Tuesday, February 06, 2007

Infanoid and Keepon

Professor Hideki Kozima of Japan's National Institute of Communications and Technology, NiCT, presented a paper at the Robotics for Society conference in Vancouver, Canada, on two robots designed for studying child development and interactions with robots.

The two robots, Infanoid and Keepon, interact with people through movement, emotional expressions and voice.

Infanoid is a small humanoid upper torso. Infanoid can gesture with his arms and hands, make facial expressions and repeat back what is spoken to him. His two eye-cameras allow him to 'pay attention' and make eye contact.

Keepon is much simpler, looking like not much more than a marshmallow peep, but still has enough motion to appear engaged with a human. Keepon is a small soft rubber creature with no arms. It can twist to focus its attention and rock or bob up and down to express delight.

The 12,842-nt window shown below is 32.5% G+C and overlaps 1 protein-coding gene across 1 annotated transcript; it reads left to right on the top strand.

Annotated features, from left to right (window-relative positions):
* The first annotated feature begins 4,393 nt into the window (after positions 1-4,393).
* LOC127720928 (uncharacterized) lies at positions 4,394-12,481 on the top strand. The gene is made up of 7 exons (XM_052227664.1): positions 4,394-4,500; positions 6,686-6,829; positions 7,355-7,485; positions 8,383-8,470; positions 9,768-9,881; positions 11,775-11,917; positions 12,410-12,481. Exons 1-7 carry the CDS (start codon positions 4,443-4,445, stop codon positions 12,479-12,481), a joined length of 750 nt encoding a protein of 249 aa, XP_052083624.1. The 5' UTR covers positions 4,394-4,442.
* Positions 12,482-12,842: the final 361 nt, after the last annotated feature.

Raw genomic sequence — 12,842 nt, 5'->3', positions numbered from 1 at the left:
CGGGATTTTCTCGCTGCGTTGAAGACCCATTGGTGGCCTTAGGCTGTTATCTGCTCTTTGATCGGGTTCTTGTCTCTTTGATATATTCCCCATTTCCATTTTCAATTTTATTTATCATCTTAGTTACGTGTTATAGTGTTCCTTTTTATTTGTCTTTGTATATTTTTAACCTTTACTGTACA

The researchers found that children will interact with the robots. They found the at first the children are a little scared of the robots. then they start to explore by poking them or waving objects at them. Eventually the children begin playing with the robots in a closed-loop relationship. The robots were allowed to play with normally developing kids and autistic children.

They expect to be able to use the robots for a better understanding of social development of both humans and robots.

Using Robots for the Study of Human Social Development (PDF)

Infanoid Project (Robotic Platforms)

via Artificial Intelligence and Robotics


Post a Comment

Subscribe to Post Comments [Atom]

<< Home